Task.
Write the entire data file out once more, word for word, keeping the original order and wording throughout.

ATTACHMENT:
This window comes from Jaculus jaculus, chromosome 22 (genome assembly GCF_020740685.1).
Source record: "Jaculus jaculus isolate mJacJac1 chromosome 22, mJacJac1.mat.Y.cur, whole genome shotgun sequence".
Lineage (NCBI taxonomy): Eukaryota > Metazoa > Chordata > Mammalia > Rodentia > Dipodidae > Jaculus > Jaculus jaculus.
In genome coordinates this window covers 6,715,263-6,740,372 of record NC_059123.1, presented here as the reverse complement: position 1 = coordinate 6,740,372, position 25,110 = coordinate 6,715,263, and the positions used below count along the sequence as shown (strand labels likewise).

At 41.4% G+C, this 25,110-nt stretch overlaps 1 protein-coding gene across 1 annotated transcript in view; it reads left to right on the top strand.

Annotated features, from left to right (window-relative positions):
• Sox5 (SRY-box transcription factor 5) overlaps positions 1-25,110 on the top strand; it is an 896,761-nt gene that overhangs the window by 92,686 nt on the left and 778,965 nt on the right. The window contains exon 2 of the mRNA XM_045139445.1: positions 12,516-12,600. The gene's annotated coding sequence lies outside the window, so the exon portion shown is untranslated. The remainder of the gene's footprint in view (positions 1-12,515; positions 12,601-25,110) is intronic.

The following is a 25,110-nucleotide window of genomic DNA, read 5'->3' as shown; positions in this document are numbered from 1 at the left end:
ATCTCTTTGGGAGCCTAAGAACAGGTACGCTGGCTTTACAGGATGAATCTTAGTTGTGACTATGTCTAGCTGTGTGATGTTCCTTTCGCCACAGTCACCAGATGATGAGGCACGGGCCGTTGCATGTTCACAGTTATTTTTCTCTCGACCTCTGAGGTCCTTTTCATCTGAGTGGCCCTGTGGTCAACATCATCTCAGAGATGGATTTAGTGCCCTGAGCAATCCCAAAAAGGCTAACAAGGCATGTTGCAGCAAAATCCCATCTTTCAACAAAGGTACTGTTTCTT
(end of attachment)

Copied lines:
This window comes from Jaculus jaculus, chromosome 22 (genome assembly GCF_020740685.1).
Source record: "Jaculus jaculus isolate mJacJac1 chromosome 22, mJacJac1.mat.Y.cur, whole genome shotgun sequence".
Lineage (NCBI taxonomy): Eukaryota > Metazoa > Chordata > Mammalia > Rodentia > Dipodidae > Jaculus > Jaculus jaculus.
In genome coordinates this window covers 6,715,263-6,740,372 of record NC_059123.1, presented here as the reverse complement: position 1 = coordinate 6,740,372, position 25,110 = coordinate 6,715,263, and the positions used below count along the sequence as shown (strand labels likewise).

At 41.4% G+C, this 25,110-nt stretch overlaps 1 protein-coding gene across 1 annotated transcript in view; it reads left to right on the top strand.

Annotated features, from left to right (window-relative positions):
• Sox5 (SRY-box transcription factor 5) overlaps positions 1-25,110 on the top strand; it is an 896,761-nt gene that overhangs the window by 92,686 nt on the left and 778,965 nt on the right. The window contains exon 2 of the mRNA XM_045139445.1: positions 12,516-12,600. The gene's annotated coding sequence lies outside the window, so the exon portion shown is untranslated. The remainder of the gene's footprint in view (positions 1-12,515; positions 12,601-25,110) is intronic.

The following is a 25,110-nucleotide window of genomic DNA, read 5'->3' as shown; positions in this document are numbered from 1 at the left end:
ATCTCTTTGGGAGCCTAAGAACAGGTACGCTGGCTTTACAGGATGAATCTTAGTTGTGACTATGTCTAGCTGTGTGATGTTCCTTTCGCCACAGTCACCAGATGATGAGGCACGGGCCGTTGCATGTTCACAGTTATTTTTCTCTCGACCTCTGAGGTCCTTTTCATCTGAGTGGCCCTGTGGTCAACATCATCTCAGAGATGGATTTAGTGCCCTGAGCAATCCCAAAAAGGCTAACAAGGCATGTTGCAGCAAAATCCCATCTTTCAACAAAGGTACTGTTTCTT